You may also ask, "why do the very people we are trying to help do this?"  That is a good question.  I can only offer these suggestions.  First, you are the leader, not they.  They often cannot see the process that has to be followed from start to finish.  Second, God has spoken to you, not necessarily to them.  There will be some in the group that will support you -- God has chosen them to be your Aarons.  Be thankful for them and pray that they can influence others.


[Are you looking for a speaker at your church, your club, school, or organization? Ken is available to preach, teach, challenge, and/or motivate. Please contact us.]

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Sign up (on the right) to receive free updates. We bring you relevant information from all sorts of sources. Subscribe for free to this blog or follow us by clicking on the appropriate link in the right side bar. And please share this blog with your friends and while you’re here, why not check out some more of our recent blogs shown in the right hand column.

Also, I’ve read some good books and make some great recommendations for you at http://astore.amazon.com/accorconsu-20 which you can purchase right from there.

Check our firm out at Accord Consulting.

Finally, if you like what you read here, you may want to donate to my favourite charity, SCA International, by clicking on the logo below. Ken.

Monday, December 17, 2012

The People Cannot Meet Pharaoh’s Increased Demands -- Exodus 5:10-14


So the taskmasters of the people and their foremen went out and spoke to the people, saying, “Thus says Pharaoh, ‘I am not going to give you any straw.  You go and get straw for yourselves wherever you can find it; but none of your labor will be reduced.’”  So the people scattered through all the land of Egypt to gather stubble for straw.  And the taskmasters pressed them, saying, “Complete your work quota, our daily amount, just as when you had straw.”  Moreover, the foremen of the sons of Israel, whom Pharaoh’s taskmasters had set over them, were beaten and were asked, “Why have you not completed our required amount either yesterday or today in making brick as previously?”
 
Angry at the requests of Aaron and Moses, Pharaoh decides to make the laboring of his Hebrew slaves even harder.  His taskmasters and foremen (two different levels of command) go out and inform the people of his new wishes.  We note that they quote Pharaoh either in order to give the new instructions their proper authority (likely the reason the taskmasters did so) or as a way of indirectly telling the Hebrews it was not they that were doing this (likely the reason the foremen who worked directly with slaves did so).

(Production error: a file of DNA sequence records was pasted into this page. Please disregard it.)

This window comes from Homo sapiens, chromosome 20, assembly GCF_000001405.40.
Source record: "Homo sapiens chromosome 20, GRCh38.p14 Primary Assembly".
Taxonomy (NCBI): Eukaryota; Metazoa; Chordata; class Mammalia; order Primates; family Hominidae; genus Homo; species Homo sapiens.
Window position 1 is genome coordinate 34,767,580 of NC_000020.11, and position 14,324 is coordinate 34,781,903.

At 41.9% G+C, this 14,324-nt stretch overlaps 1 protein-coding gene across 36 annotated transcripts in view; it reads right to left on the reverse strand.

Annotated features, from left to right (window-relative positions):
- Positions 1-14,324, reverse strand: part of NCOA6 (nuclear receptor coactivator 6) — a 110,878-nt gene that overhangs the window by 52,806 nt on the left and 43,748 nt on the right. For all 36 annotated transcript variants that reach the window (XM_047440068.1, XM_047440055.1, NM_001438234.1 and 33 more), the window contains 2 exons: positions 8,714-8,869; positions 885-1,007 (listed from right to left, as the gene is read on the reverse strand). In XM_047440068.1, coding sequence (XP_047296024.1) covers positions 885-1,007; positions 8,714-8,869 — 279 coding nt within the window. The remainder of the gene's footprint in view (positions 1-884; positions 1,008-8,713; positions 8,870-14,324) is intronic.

In order to meet the demands of the Pharaoh, the Hebrews had to scatter throughout Egypt to gather stubble for straw, and then return to where they were making bricks to still manufacture the same amount of bricks as before within the same period of time.  Each day, as fields were scavenged and cleared, the Hebrews had to go further and further, which took up more time.  This resulted in a very tall demand which many would find impossible to accomplish.  While the Egyptians may have had their bountiful sources of straw, the Hebrews could only find ‘stubble’ from fields where the wheat or straw had long been reaped.
Many questions could be asked here.  How far did they really have to go?  How was this organized?  Who supervised them?  And so on.  I think we just have to take the Scriptures at their word that this did indeed happen somehow.  Maybe our ‘time frames’ are out.  Or maybe we are missing some other information that would make it all seem plausible to us.  But we do know some Hebrews could not accomplish the task and the taskmasters would press them to do so.  Those who have seen the old classic movie, The Ten Commandments with Charlton Heston may well remember the dreadful scenes of Hebrews being whipped for their inability to keep up.
And then the passage introduces us to the fact that the ‘foremen’ rank (either all of them or just some of them) was comprised of actual Hebrews who were selected to assist the Egyptian taskmasters in getting the work out of their people.  This is very similar to trade union shops where we have management supervisors but union foremen today.  The interesting thing was that the taskmasters beat these Hebrew foremen for their inability to get their charges producing at the required levels.  I suppose the old idea being that since you cannot beat and punish all those falling short, get at least their leaders and thus try to motivate them (for their own sake) to get the others to fall in line.
Chuck Smith in his C2000 series on this passage refers us to the findings of archeologists in the area of one of these cities that the Hebrews built for the Pharaoh.  There the digs provided evidence of bricks with evenly spread straw throughout them in the lower parts of the walls.  Higher up it was uneven straw spread in the bricks and near the top of the walls there was only stubble and even roots to be found in the bricks.  This is a clear testimony to this passage in Exodus.  One can actually see this in the ruins of Pithim.